Customer Service, God & Gratuities

 

When a cheap customer wrote a comment on his bill to explain why she didn’t leave a tip, an Applebee’s waitress posted it on the internet. It wasn’t long before she was out of work. She initially thought the comment: “I give God 10%, why do you get 18?” was intended to be whimsical.

When her post began to go a bit viral, however, the customer who penned the note wrote to Applebees to demand she be fired.   There are a lot of things that are fundamentally wrong with this whole scenario.

#1 is the customer taking her anger out on a server – who isn’t the person responsible for the Applebees’ gratuity policy. That served no purpose other than to scold someone who did nothing wrong.  If she really wanted to make a statement, she should have made it to their head office.

#2 is the waitress who posted the note. Yes, it was clever enough to be internet-worthy, but when you post something with someone else’s signature on it, you have to know it will come back to bite you.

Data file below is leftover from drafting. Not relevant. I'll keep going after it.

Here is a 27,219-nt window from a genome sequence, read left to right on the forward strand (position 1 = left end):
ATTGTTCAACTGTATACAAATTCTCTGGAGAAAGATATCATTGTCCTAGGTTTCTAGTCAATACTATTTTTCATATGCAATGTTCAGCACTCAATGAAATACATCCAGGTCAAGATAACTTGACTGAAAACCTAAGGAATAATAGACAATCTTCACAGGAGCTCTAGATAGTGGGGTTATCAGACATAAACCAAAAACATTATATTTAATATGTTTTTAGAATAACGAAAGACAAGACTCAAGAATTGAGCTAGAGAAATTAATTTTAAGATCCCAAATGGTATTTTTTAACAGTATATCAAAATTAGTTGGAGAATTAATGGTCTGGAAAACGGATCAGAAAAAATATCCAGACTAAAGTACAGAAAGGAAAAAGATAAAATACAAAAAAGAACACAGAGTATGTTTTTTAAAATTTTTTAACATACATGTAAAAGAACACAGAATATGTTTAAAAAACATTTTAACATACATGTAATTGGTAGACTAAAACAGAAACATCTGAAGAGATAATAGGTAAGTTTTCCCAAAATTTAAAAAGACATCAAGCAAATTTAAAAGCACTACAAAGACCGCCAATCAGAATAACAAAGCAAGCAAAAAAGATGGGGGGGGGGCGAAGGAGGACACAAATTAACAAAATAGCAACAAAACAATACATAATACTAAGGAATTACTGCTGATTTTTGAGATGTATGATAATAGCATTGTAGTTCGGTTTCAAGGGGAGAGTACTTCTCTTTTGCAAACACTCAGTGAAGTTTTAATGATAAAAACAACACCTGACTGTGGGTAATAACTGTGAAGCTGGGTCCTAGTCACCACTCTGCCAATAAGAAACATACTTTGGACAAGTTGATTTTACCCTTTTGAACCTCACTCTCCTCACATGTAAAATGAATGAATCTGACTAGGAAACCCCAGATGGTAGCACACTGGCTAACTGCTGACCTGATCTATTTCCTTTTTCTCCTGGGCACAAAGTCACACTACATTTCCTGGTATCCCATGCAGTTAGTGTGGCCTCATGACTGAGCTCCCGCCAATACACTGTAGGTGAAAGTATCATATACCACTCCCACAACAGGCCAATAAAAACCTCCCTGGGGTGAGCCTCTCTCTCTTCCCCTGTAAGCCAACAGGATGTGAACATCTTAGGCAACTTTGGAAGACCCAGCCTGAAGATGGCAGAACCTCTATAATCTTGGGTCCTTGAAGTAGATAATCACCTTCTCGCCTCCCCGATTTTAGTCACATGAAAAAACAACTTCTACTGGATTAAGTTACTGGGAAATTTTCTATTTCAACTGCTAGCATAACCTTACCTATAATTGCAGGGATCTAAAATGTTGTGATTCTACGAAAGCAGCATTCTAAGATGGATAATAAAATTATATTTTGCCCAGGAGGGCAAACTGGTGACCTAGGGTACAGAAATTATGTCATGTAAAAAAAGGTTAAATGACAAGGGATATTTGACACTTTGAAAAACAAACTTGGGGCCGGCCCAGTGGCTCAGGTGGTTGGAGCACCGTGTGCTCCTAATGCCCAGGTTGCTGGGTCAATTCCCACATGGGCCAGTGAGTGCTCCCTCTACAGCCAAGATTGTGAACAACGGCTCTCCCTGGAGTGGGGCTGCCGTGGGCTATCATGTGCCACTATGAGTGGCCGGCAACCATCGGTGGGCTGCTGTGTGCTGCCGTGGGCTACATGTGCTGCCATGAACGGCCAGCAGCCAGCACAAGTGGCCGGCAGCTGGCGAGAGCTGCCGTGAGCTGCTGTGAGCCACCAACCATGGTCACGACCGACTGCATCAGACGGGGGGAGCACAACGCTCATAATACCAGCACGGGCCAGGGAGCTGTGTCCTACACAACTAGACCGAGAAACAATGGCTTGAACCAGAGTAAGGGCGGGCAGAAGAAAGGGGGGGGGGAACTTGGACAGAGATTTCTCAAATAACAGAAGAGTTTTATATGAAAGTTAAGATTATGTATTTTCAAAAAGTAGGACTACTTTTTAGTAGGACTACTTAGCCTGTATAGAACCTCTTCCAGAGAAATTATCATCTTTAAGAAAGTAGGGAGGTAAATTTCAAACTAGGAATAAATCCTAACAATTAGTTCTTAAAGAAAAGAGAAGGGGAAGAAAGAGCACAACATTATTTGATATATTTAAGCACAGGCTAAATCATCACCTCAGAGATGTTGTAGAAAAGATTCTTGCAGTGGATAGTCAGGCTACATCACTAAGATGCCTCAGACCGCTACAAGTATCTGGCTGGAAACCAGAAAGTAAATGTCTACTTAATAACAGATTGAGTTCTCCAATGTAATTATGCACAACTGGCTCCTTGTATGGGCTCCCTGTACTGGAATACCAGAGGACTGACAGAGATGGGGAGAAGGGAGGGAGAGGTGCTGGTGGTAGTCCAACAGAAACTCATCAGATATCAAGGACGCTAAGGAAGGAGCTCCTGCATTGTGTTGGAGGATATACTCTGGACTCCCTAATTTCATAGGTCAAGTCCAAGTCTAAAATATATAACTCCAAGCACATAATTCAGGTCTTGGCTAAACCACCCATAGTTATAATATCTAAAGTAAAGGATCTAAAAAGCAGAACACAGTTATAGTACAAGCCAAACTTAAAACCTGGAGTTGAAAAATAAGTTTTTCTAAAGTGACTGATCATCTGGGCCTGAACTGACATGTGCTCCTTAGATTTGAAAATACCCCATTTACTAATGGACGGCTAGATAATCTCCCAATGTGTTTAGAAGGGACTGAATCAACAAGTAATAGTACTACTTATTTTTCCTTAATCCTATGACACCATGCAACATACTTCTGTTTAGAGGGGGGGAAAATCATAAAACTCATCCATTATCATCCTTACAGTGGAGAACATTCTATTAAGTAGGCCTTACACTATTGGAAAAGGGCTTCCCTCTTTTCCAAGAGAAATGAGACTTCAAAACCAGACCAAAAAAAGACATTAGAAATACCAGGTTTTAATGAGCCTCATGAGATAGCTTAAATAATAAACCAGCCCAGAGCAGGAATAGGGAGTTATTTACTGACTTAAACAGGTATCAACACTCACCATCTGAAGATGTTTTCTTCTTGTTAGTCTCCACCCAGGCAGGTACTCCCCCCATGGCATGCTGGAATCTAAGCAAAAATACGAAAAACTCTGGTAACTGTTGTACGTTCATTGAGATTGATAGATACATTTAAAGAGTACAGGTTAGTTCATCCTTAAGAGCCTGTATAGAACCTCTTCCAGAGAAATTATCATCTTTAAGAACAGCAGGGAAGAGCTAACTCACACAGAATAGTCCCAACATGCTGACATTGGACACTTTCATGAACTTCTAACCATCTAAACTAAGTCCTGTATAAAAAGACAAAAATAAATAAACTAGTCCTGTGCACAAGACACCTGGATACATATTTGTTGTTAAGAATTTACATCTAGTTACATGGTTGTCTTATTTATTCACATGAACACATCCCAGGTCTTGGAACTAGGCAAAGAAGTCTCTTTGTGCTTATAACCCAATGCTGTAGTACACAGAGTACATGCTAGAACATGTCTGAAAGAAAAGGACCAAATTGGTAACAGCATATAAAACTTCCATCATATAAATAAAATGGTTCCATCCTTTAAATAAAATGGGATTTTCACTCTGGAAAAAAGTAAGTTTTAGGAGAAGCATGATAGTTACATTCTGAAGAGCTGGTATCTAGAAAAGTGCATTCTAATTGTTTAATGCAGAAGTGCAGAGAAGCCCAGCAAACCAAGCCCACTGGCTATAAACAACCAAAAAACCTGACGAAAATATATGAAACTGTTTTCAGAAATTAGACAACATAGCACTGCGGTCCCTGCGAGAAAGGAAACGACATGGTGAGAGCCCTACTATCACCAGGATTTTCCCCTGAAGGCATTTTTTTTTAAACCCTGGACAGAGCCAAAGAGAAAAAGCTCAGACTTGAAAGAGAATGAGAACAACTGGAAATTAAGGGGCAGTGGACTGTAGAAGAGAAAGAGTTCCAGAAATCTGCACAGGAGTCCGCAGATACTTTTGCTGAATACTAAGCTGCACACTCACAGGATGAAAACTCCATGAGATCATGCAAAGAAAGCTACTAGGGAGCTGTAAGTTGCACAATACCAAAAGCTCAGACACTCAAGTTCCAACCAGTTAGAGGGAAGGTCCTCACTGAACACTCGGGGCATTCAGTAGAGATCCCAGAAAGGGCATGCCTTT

#3 is the abhorrent practice that Applebees, and so many other restaurants have of a mandatory ‘gratuity.’ This, I think, is maybe the real story here.

For those who aren’t aware, Applebees pays their servers virtually nothing (in this case, it’s $3.50 an hour), and their wage is then supplemented by gratuities. The rationale, one can only assume, is that it allows the restaurant to advertise lower prices. But here’s the deal: the additional 18% that Applebees calls a ‘tip’, isn’t a tip at all – it’s a fee. Newsflash:

A “mandatory gratuity” is an oxymoron

The Free Dictionary defines “gratuity” as “something given without claim or obligation.” Applebee’s ‘mandatory tip’, then, is really nothing more than a hidden fee. And, quite frankly, it’s not a very ethical way of doing business.
To all restaurants out there who think this ‘mandatory tip’ thing is clever, here’s a more ethical way of doing business: Increase your menu item prices and pay your servers more.Train your servers to deliver amazing customer service, thentake the tips as they come. Leave the hidden fees and other bad business practices to the telecoms and airlines.

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